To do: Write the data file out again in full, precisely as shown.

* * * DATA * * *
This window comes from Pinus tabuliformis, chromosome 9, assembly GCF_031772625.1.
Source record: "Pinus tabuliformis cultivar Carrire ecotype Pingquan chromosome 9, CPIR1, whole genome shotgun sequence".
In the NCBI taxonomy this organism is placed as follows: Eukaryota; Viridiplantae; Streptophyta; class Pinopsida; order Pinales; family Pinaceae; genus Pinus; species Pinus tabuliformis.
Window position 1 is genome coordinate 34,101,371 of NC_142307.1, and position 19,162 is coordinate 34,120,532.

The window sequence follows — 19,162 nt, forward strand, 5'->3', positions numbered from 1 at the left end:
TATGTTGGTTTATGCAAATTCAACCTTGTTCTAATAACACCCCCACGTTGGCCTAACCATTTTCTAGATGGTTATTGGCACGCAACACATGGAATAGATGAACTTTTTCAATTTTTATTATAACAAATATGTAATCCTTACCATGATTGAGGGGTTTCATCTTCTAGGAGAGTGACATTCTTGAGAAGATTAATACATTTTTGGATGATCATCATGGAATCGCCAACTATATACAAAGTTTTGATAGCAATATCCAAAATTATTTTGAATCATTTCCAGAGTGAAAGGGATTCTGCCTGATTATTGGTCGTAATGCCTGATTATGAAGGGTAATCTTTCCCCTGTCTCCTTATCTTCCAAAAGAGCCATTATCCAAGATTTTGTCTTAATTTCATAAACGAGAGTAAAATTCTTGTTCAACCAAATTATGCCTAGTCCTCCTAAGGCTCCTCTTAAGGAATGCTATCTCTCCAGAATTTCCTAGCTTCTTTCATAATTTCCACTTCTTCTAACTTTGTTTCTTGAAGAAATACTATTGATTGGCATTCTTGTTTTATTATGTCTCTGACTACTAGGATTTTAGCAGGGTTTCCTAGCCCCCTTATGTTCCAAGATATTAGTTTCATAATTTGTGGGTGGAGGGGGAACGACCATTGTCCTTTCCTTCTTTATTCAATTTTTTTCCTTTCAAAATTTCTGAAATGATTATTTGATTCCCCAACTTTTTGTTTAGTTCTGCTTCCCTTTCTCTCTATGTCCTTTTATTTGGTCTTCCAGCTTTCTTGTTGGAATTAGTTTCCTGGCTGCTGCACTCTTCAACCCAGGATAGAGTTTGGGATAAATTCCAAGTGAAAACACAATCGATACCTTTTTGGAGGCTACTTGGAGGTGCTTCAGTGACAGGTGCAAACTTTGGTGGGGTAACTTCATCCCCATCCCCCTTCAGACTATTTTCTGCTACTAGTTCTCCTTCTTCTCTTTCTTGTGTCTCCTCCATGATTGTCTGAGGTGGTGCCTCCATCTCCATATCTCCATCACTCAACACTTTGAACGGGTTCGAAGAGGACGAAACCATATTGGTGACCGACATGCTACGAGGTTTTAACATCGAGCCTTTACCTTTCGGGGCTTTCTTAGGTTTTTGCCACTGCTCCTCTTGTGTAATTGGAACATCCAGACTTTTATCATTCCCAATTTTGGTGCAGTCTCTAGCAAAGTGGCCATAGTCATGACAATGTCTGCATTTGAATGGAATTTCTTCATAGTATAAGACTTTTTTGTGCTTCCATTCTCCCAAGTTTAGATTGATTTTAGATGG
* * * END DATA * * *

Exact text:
This window comes from Pinus tabuliformis, chromosome 9, assembly GCF_031772625.1.
Source record: "Pinus tabuliformis cultivar Carrire ecotype Pingquan chromosome 9, CPIR1, whole genome shotgun sequence".
In the NCBI taxonomy this organism is placed as follows: Eukaryota; Viridiplantae; Streptophyta; class Pinopsida; order Pinales; family Pinaceae; genus Pinus; species Pinus tabuliformis.
Window position 1 is genome coordinate 34,101,371 of NC_142307.1, and position 19,162 is coordinate 34,120,532.

The window sequence follows — 19,162 nt, forward strand, 5'->3', positions numbered from 1 at the left end:
TATGTTGGTTTATGCAAATTCAACCTTGTTCTAATAACACCCCCACGTTGGCCTAACCATTTTCTAGATGGTTATTGGCACGCAACACATGGAATAGATGAACTTTTTCAATTTTTATTATAACAAATATGTAATCCTTACCATGATTGAGGGGTTTCATCTTCTAGGAGAGTGACATTCTTGAGAAGATTAATACATTTTTGGATGATCATCATGGAATCGCCAACTATATACAAAGTTTTGATAGCAATATCCAAAATTATTTTGAATCATTTCCAGAGTGAAAGGGATTCTGCCTGATTATTGGTCGTAATGCCTGATTATGAAGGGTAATCTTTCCCCTGTCTCCTTATCTTCCAAAAGAGCCATTATCCAAGATTTTGTCTTAATTTCATAAACGAGAGTAAAATTCTTGTTCAACCAAATTATGCCTAGTCCTCCTAAGGCTCCTCTTAAGGAATGCTATCTCTCCAGAATTTCCTAGCTTCTTTCATAATTTCCACTTCTTCTAACTTTGTTTCTTGAAGAAATACTATTGATTGGCATTCTTGTTTTATTATGTCTCTGACTACTAGGATTTTAGCAGGGTTTCCTAGCCCCCTTATGTTCCAAGATATTAGTTTCATAATTTGTGGGTGGAGGGGGAACGACCATTGTCCTTTCCTTCTTTATTCAATTTTTTTCCTTTCAAAATTTCTGAAATGATTATTTGATTCCCCAACTTTTTGTTTAGTTCTGCTTCCCTTTCTCTCTATGTCCTTTTATTTGGTCTTCCAGCTTTCTTGTTGGAATTAGTTTCCTGGCTGCTGCACTCTTCAACCCAGGATAGAGTTTGGGATAAATTCCAAGTGAAAACACAATCGATACCTTTTTGGAGGCTACTTGGAGGTGCTTCAGTGACAGGTGCAAACTTTGGTGGGGTAACTTCATCCCCATCCCCCTTCAGACTATTTTCTGCTACTAGTTCTCCTTCTTCTCTTTCTTGTGTCTCCTCCATGATTGTCTGAGGTGGTGCCTCCATCTCCATATCTCCATCACTCAACACTTTGAACGGGTTCGAAGAGGACGAAACCATATTGGTGACCGACATGCTACGAGGTTTTAACATCGAGCCTTTACCTTTCGGGGCTTTCTTAGGTTTTTGCCACTGCTCCTCTTGTGTAATTGGAACATCCAGACTTTTATCATTCCCAATTTTGGTGCAGTCTCTAGCAAAGTGGCCATAGTCATGACAATGTCTGCATTTGAATGGAATTTCTTCATAGTATAAGACTTTTTTGTGCTTCCATTCTCCCAAGTTTAGATTGATTTTAGATGG